FIL is an alcoholic. He gets antsy being away from home with his drinking supply, I guess, and he usually never says a word while he visits and he paces around the house, looking out the windows. He usually doesn't even take off his coat. I've tried with him...for years. He's only going to loosen up if he's drinking.

MIL is a bit better and more flexible but she can't stay long without her husband because he has and will fall off the wagon, sometimes to the point of having to call an ambulance and go in to detox at the hospital.

We did have a queen size guest bed for years. Their visiting pattern was no different then. When we moved and got rid of the extra bed (no space any longer) I didn't feel like replacing it with a futon or pull-out couch because they just wouldn't be swayed in how they visit us, and no one else really ever visits us who has complained about the air mattress.

MIL and FIL, ironically, do not and have never had a guest bedroom. When we have stayed at their house, they have a pull-out couch and an air mattress.

Also, my parents are very, very poor. And so we pay for everything for them. I do not have a problem with paying. I'm used to it. But MIL and FIL are well off, for the most part (retired with two pensions, lots in savings, a paid off home, their health, and very good health insurance). MIL and FIL get very weird if we pay for something - almost put off - and they get very weird if we don't pay for something - almost put off. Everything is off either way. By contrast, FIL and MIL are very generous with BIL2 and his family/children and they pay for pretty much everything when they fly out to visit them. In that case, FIL can't go anywhere or return home until his plane ticket says he can so he knows he has to just relax and spend the time there, plus BIL and SIL have a cooler of beer waiting for him and mixed drinks for MIL and FIL, which always puts them at ease.

Honestly, the best investment I could make in the relationship with my inlaws would be to buy a cooler of beer and have it waiting for FIL when he arrives. I guarantee he'd enjoy it, be relaxed, and be less tense. But then he'd get sloppy drunk as he almost always does, emotionally burden DH as he often does, put DH in uncomfortable situations that DH does not like and wants to avoid at all costs, and not be very good as a grandfather if he's drunk.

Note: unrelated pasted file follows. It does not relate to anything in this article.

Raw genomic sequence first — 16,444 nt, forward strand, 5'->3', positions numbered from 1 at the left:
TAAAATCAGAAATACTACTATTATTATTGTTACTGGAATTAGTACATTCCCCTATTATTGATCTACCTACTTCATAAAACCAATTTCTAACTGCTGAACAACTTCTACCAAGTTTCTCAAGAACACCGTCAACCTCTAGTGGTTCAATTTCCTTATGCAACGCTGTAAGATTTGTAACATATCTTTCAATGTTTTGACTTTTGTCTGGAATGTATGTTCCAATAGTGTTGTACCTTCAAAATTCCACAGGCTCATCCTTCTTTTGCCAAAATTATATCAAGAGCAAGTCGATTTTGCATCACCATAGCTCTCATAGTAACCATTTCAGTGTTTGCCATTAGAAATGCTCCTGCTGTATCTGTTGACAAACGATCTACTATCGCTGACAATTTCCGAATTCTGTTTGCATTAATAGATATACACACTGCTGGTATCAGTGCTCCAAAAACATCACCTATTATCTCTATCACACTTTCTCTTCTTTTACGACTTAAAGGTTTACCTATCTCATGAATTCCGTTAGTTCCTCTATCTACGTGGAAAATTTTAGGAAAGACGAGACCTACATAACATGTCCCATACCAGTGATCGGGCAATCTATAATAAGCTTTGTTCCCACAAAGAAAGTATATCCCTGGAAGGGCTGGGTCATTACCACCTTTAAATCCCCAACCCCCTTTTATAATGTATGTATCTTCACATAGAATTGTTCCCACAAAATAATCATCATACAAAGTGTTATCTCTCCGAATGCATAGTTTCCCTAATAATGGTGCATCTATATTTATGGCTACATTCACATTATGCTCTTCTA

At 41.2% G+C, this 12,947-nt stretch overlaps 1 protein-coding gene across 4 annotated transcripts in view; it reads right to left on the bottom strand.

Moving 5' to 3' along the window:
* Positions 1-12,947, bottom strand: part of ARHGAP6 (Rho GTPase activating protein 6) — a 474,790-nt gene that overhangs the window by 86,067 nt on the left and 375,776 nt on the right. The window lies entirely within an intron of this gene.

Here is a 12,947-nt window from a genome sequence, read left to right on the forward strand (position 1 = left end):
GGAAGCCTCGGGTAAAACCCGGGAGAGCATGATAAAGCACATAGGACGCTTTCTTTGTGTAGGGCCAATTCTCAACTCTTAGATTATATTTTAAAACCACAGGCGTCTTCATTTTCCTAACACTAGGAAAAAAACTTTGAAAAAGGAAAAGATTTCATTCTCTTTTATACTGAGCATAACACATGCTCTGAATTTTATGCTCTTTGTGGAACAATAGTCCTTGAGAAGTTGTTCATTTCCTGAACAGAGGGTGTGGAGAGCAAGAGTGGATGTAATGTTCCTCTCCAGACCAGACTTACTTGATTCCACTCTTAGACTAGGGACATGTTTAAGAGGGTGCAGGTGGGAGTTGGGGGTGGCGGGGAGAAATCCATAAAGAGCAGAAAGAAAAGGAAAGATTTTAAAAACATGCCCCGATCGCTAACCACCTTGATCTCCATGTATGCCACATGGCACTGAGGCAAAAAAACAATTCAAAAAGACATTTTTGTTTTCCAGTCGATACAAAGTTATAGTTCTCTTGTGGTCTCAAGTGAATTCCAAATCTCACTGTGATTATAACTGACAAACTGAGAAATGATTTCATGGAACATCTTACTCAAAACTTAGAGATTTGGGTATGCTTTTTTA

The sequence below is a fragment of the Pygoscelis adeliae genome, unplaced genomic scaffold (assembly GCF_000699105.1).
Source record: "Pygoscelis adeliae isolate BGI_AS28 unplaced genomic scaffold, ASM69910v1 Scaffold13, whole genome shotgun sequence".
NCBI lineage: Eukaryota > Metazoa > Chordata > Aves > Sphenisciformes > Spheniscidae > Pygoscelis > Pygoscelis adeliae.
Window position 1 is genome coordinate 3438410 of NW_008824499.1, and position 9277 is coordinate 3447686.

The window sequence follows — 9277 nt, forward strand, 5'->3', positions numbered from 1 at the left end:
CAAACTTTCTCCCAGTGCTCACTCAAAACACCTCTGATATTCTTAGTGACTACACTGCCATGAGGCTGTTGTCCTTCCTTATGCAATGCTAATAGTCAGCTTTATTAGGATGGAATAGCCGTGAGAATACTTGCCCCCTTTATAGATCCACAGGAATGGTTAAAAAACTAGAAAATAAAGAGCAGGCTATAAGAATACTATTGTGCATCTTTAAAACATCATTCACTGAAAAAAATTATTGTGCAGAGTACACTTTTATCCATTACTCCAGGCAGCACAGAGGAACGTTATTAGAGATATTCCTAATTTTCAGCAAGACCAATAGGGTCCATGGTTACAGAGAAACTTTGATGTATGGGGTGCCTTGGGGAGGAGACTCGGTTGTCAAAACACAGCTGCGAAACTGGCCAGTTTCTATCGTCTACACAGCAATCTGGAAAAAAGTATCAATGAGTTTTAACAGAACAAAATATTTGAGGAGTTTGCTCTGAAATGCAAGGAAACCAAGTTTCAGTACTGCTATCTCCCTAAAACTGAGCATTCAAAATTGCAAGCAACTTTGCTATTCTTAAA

It's a tough situation, made more complicated by alcoholism.
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#86 of 103 Old 08-15-2010, 05:58 PM
 
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I bet this is entirely the alcoholism. My dad has been inside my house maybe 2 times since we've lived here, which has been a few years, and it's been the same no matter where we've lived. Why? Because we don't have alcohol here, and he will not relax or settle in anywhere alcohol isn't. This isn't about you or your family. That means on the good side you don't have to feel bad thinking you've caused it, but on the bad side it's unlikely you can change it. You know that saying (I think it might actually be an AA saying) about having the serenity to accept what you can't change, the strength to change what you can, and the wisdom to know the difference? I think you should apply that here.
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#87 of 103 Old 08-15-2010, 07:17 PM